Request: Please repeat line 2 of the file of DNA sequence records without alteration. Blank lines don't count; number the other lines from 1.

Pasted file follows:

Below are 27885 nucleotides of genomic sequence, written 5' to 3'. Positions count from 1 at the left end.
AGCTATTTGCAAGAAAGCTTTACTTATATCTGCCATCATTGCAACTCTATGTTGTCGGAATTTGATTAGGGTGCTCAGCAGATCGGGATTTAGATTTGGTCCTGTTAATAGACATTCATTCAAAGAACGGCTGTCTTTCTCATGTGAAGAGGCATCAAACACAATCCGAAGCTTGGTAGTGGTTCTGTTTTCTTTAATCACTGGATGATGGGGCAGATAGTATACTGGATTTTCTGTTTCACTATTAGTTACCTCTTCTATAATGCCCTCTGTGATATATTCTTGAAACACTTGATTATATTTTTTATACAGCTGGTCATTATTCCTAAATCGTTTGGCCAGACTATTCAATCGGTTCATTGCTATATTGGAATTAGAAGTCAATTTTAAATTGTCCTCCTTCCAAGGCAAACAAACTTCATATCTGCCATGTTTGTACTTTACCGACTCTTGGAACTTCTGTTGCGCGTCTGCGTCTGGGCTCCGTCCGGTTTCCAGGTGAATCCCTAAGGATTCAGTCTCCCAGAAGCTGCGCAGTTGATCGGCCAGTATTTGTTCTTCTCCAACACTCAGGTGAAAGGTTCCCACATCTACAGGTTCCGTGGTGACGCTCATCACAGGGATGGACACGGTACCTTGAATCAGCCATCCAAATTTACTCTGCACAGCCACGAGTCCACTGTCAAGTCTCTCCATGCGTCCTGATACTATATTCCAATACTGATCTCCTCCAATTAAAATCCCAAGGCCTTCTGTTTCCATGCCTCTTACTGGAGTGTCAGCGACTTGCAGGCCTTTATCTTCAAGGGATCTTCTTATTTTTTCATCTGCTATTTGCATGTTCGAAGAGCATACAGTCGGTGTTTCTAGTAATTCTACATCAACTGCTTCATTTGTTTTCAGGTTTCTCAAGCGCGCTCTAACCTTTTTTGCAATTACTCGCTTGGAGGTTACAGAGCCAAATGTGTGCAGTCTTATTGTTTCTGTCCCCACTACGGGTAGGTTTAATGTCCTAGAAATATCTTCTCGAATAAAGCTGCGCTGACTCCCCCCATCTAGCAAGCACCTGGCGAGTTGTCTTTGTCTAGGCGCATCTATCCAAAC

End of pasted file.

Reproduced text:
AGCTATTTGCAAGAAAGCTTTACTTATATCTGCCATCATTGCAACTCTATGTTGTCGGAATTTGATTAGGGTGCTCAGCAGATCGGGATTTAGATTTGGTCCTGTTAATAGACATTCATTCAAAGAACGGCTGTCTTTCTCATGTGAAGAGGCATCAAACACAATCCGAAGCTTGGTAGTGGTTCTGTTTTCTTTAATCACTGGATGATGGGGCAGATAGTATACTGGATTTTCTGTTTCACTATTAGTTACCTCTTCTATAATGCCCTCTGTGATATATTCTTGAAACACTTGATTATATTTTTTATACAGCTGGTCATTATTCCTAAATCGTTTGGCCAGACTATTCAATCGGTTCATTGCTATATTGGAATTAGAAGTCAATTTTAAATTGTCCTCCTTCCAAGGCAAACAAACTTCATATCTGCCATGTTTGTACTTTACCGACTCTTGGAACTTCTGTTGCGCGTCTGCGTCTGGGCTCCGTCCGGTTTCCAGGTGAATCCCTAAGGATTCAGTCTCCCAGAAGCTGCGCAGTTGATCGGCCAGTATTTGTTCTTCTCCAACACTCAGGTGAAAGGTTCCCACATCTACAGGTTCCGTGGTGACGCTCATCACAGGGATGGACACGGTACCTTGAATCAGCCATCCAAATTTACTCTGCACAGCCACGAGTCCACTGTCAAGTCTCTCCATGCGTCCTGATACTATATTCCAATACTGATCTCCTCCAATTAAAATCCCAAGGCCTTCTGTTTCCATGCCTCTTACTGGAGTGTCAGCGACTTGCAGGCCTTTATCTTCAAGGGATCTTCTTATTTTTTCATCTGCTATTTGCATGTTCGAAGAGCATACAGTCGGTGTTTCTAGTAATTCTACATCAACTGCTTCATTTGTTTTCAGGTTTCTCAAGCGCGCTCTAACCTTTTTTGCAATTACTCGCTTGGAGGTTACAGAGCCAAATGTGTGCAGTCTTATTGTTTCTGTCCCCACTACGGGTAGGTTTAATGTCCTAGAAATATCTTCTCGAATAAAGCTGCGCTGACTCCCCCCATCTAGCAAGCACCTGGCGAGTTGTCTTTGTCTAGGCGCATCTATCCAAAC